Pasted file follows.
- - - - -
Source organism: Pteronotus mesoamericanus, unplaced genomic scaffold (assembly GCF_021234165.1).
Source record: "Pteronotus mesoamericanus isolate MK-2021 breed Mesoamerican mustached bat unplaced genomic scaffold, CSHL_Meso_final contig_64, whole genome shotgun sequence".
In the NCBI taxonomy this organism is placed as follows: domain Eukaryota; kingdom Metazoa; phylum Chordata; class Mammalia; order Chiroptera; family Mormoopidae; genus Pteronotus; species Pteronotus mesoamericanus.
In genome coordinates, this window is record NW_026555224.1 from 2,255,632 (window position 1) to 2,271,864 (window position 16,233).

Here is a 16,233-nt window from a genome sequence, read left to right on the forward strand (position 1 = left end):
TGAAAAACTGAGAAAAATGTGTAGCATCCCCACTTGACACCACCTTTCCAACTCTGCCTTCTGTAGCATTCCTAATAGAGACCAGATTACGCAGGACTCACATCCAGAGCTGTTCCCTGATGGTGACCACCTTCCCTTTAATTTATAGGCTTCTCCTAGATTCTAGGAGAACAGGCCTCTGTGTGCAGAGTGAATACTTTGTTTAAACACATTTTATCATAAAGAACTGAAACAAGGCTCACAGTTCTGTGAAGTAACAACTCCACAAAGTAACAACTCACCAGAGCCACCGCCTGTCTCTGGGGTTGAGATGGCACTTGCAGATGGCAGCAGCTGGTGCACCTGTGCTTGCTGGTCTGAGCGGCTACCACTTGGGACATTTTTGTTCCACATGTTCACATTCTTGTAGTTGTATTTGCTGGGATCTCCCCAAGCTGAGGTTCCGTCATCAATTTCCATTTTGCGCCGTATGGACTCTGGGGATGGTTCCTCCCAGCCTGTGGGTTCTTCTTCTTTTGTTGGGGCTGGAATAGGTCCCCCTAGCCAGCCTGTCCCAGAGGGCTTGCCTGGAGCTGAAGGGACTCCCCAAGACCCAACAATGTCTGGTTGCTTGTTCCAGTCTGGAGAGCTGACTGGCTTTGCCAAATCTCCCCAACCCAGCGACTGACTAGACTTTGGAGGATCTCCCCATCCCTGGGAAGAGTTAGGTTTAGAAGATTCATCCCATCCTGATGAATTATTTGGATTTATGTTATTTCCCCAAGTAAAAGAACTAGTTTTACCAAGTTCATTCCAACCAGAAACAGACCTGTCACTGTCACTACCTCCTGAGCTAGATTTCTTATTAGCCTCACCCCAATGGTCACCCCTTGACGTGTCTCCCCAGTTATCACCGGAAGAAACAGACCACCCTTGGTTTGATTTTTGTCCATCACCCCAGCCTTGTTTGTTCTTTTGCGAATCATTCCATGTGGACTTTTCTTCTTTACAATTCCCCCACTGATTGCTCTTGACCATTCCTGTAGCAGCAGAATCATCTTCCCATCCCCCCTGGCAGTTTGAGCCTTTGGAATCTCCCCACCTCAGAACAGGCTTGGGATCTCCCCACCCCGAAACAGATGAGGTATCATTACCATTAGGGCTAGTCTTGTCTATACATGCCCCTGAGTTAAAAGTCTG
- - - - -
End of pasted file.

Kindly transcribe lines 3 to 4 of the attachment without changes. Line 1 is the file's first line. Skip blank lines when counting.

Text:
In the NCBI taxonomy this organism is placed as follows: domain Eukaryota; kingdom Metazoa; phylum Chordata; class Mammalia; order Chiroptera; family Mormoopidae; genus Pteronotus; species Pteronotus mesoamericanus.
In genome coordinates, this window is record NW_026555224.1 from 2,255,632 (window position 1) to 2,271,864 (window position 16,233).